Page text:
The problem began when its neighbors, echinacea or purple coneflower, notorious for its abundance of progeny...aka a self-sower, began to infringe upon the lavender's territory. I also planted the lavender on the side of the flower bed where it didn't get all the full sun that this Mediterranean plant really loves. SO, finding I had an open space in one of my flower beds on the south side of my house, I decided that I will transplant this little guy. But, the empty space I have is pretty big and these plants stay relatively compact, so I really need some more. But I don't want to buy them...so what to do? Make some more!
So, first of all, locate a woody low growing branch(s) of the plant.
Take a sharp knife and nick the bark being careful not to cut all the way through the stem...
Now, if you have rooting hormone, then apply that to the cut area of the branch. I didn't have any so I just went ahead with the next step. The rooting hormone is nice insurance that the plants will root, but I've made plenty of plants without it.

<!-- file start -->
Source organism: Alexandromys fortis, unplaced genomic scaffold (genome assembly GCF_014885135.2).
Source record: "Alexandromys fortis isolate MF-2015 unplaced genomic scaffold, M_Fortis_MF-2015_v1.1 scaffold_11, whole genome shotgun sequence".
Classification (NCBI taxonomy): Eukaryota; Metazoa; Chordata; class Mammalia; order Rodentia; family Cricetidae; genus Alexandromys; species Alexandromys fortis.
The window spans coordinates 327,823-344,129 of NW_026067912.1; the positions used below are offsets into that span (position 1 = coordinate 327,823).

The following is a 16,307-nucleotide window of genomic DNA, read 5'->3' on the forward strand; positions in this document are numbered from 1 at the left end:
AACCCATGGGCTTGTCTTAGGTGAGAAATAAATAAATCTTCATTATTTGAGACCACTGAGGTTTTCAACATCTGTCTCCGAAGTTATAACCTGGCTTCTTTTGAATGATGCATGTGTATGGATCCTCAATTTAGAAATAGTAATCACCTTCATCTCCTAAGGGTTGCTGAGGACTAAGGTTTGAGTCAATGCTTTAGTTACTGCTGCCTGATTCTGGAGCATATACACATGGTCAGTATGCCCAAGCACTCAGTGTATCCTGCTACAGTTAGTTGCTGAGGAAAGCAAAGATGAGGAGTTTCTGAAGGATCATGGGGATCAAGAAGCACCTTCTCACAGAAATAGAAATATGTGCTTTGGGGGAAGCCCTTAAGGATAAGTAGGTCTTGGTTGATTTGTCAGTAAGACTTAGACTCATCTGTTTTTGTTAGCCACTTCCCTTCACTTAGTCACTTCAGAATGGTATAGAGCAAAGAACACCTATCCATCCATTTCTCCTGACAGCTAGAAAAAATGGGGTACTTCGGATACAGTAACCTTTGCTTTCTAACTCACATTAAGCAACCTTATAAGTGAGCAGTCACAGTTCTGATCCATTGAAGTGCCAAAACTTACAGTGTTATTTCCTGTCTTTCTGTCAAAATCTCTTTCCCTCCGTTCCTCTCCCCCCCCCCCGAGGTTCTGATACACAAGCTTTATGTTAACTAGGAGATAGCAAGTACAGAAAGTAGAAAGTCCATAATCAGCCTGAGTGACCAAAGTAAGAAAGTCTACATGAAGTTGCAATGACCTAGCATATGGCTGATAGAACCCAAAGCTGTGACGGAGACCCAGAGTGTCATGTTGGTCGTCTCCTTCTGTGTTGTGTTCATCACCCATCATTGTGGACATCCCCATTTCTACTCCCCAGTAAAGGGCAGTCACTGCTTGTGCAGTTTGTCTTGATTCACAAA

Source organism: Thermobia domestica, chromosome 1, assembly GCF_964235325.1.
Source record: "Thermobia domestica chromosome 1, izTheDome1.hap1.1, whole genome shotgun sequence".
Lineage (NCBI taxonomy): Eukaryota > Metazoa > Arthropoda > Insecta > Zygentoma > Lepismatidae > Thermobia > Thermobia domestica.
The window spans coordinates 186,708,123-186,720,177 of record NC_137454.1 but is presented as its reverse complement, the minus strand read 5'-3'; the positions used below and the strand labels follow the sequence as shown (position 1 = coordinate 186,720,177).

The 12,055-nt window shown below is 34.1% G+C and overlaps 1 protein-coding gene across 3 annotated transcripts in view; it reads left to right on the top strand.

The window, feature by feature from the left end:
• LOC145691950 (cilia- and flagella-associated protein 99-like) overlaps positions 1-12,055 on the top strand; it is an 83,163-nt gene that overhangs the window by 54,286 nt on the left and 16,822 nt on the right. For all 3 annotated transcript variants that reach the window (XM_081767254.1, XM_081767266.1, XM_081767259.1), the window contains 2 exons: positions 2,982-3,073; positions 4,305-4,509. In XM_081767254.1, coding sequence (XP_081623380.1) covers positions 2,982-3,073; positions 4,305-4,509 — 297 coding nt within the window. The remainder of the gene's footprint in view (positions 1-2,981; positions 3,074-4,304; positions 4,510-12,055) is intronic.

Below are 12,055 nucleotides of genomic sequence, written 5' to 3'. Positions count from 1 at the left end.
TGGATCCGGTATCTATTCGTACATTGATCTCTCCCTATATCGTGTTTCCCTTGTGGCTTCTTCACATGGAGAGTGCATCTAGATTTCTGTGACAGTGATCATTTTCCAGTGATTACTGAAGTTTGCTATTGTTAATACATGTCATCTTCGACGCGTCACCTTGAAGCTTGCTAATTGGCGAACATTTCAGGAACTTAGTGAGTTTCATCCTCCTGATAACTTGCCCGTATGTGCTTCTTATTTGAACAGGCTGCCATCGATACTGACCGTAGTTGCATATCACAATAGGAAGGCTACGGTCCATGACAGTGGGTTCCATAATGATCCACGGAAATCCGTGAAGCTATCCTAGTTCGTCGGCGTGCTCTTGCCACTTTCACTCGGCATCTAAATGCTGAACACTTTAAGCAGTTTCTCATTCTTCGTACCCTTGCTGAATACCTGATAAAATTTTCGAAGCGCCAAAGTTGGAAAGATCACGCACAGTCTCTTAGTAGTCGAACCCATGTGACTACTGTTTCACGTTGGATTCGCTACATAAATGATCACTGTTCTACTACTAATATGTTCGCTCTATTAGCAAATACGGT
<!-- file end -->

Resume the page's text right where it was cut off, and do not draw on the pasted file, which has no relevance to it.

This step is important, make sure the nicked part is thoroughly covered...
Find a handy large rock and place over the buried branch area. It's SO important for the branch to make good contact with the soil.
I made several of these cuttings and found another rock. So my plant looks like this with the prospective new plants on the sides.
One more close up. I made several cuttings and used one large rock to cover them all. That's it, wal-ah! Now, isn't that the easiest gardening you've ever done? I check it periodically to make sure the branch stays buried but the rest is up to time. I'll check it again late next spring. I'll know if the new plants made it by pulling on them gently and the branch doesn't move. Then you know they've formed their own roots. Then, you can cut the original branch and carefully dig out the plant and locate where you want it!
I've used this method different times, especially with thyme plants. Sometimes the plants just layer themselves and I will transplant these new little freebies to their new home. You've gotta love it and any kind of gardening that's easy is a true bonus!
So there ya go, layer your plants away and multiply your garden, make them as gifts for your friends (my plant was from a friend). Pin this article and you'll have a great technique for the spring all ready to go...blessings!!
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